In order to rigorously quantify how predation pressure varies through space and in association with fish community structure, you will conduct the standardized predation assay (Squidpops) and fish sampling (seine haul and/or video monitoring) in tandem at no fewer than three time points in each of the two habitats (seagrass, unvegetated) over a period of less than 3 weeks (ideally on successive days). Individual protocols for each activity can be found detailed below.
The basic assay involves attaching standardized pieces of animal food to a plastic stake (“Squidpop”), deploying the stake in a shallow water habitat, retrieving the stake after 24 hours, and scoring whether the food is present or absent. We use food that should be readily available throughout the world and is easy to work with. The simulated animal prey is a piece of dried squid mantle tissue. Dried whole squid is available in many Asian grocery stores as well as online; it is important to get the type of squid in which the squid’s mantle (main part of body) remains whole, resembling a flattened sheet (see materials appendix for sources).
|dried squid mantle (about 1.3 cm diameter circle)||25 per deployment|
|auger hole punch or cork borer (1.3 cm diameter)||1|
|green fiberglass garden stakes (~50cm)||25 per deployment|
|fine monofilament fishing line (2-10 lb. or similar)||~5 cm per stake|
|electrical tape||1 roll|
|data sheets and pencils||several|
|GPS unit (optional)||1|
|GoPro camera (optional)||1|
- Use auger punch to make 25 round pieces of dried squid mantle, 1.3 cm diameter (OR cut 1 x 1 cm squares).
- Pierce the squid with a needle threaded with a thin monofilament line. Wrap the line around the piece of squid and then tie a knot to the lead line to secure the squid to the line.
- Cut the line approximately 5 cm from the piece of squid. Affix line to the stake with tightly wrapped electrical tape. Wrap the free end of the line to the rod leaving approximately 1 cm in length for the tether (see photo).
Note: keep the squid as dry as possible until deployment. The dried squid can become oily or slimy when immersed and may foul the water. We recommend keeping the squidpops in the refrigerator until deployment.
- Deploy the array of squidpops at roughly the same depth in the same type of habitat. This may involve a linear or other arrangement according to the site conditions. The Squidpop rods should be stuck firmly and deeply into the sediment to prevent dislodgement by waves, drifting algae, energetic predators, etc., and spaced approximately 1-2 meters apart. Take care to deploy the rods in such a way that they can be easily relocated after 24 hours.
Note: If using a GoPro to help identify fishes consuming the squid bait, deploy it underwater in such a way that you are able to capture several of the squidpops in the frame. This is not necessary but can be helpful determining what fish species actually consumed the bait. See additional protocols appendix II for more detailed instructions.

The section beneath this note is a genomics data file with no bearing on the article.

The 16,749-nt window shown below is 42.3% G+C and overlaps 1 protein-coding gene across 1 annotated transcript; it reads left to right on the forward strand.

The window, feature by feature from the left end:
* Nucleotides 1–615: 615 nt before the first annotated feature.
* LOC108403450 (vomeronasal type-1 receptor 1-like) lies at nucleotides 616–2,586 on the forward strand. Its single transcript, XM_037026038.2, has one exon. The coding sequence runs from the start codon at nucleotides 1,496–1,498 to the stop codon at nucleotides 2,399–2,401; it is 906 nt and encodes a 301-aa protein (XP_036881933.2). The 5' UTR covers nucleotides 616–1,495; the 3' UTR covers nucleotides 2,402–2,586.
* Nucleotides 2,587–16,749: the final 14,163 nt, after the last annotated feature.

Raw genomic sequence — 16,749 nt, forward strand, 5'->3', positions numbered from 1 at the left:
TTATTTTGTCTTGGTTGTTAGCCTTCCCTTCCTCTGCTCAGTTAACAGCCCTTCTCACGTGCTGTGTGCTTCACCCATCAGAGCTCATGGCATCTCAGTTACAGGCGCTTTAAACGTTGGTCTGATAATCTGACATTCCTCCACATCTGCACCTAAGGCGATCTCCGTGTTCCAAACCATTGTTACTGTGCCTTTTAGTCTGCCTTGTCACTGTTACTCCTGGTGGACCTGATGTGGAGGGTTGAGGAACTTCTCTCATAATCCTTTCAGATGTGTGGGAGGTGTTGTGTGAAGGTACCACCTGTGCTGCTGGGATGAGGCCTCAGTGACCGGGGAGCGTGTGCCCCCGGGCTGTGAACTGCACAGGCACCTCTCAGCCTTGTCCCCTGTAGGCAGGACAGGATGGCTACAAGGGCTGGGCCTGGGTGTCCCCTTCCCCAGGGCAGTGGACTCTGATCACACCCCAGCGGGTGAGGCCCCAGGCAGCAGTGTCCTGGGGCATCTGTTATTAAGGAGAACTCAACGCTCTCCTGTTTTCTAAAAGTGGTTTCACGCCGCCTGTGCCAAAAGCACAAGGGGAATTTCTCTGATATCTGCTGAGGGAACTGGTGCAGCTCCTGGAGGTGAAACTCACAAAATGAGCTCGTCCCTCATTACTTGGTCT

- Record the time of deployment, GPS coordinates (if possible), ambient weather conditions (sunny, partly cloudy, rainy, etc.), and water temperature (see Site Characterization protocol).
Note: If not using GPS, be sure to note your relation to land features that will help you find the Squidpops later and identify your approximate GPS coordinates on Google Earth.
Observing and Recording Data:
- One hour after deployment: Examine the Squidpops in situ and record how many stakes have lost the squid bait. Make sure all 25 squidpops are still in place, and be sure to note how many (if any) stakes have gone missing. Avoid disturbing or removing the stakes, which will be collected the following day. Bait loss is recorded as ‘all or nothing’, that is, to be counted as missing the entire disk of bait must be removed. There are no ‘partial’ counts.
Note: leave all stakes deployed after one hour in place, regardless of whether the squid has been eaten or not. This will keep the number of stakes on-site constant and prevents confusion when collecting after 24 hours.
- 24 hours after deployment: Recover the stakes as close to 24 hours after deployment as possible. Score in the same way as the one-hour observations. When you record the data make sure you clearly indicate that the number you wrote down is the number gone.
Note: At 24 hours, record whether bait is missing from each of the 25 Squidpops, including those you already accounted for at 1 hour. This is to capture cumulative loss of bait. For example, if 5 pieces were gone at 1 hour, and an additional 10 were gone at 24 hours, you would record 15 pieces of bait missing after 24 hours.
The fish community in the area where Squidpops are deployed will be characterized using a standard seine haul protocol. The Nearshore Seining Survey is based on one developed for a long-term research study on dynamics of fishes and invertebrates at the Smithsonian Environmental Research Center (SERC) on the central Chesapeake Bay. For Bitemap, the standard seine haul provides a method that allows rigorous comparisons of nearshore fish communities across sites, provided the sites are sufficiently shallow (< ~1.5 m) and free of structure to allow a seine to be pulled through. While it may vary among study sites, it is typically easiest to accomplish seines of this type at low tide.
|seine net with 0.635cm (1/4 in) stretch mesh, 10m mouth width||1|
|bins and buckets||several|
|metric rulers||1 per person|
|metric tape measure||1|
|small aquarium dip nets||1 per person|
|transect markers (PVC pole, flag, tape, etc.)||4|
|weighted float or pole marker||1|
|data sheet and pencils||several|
|crab tongs (optional)||several|
|GPS unit (optional)||1|
- Gather all the necessary supplies listed above.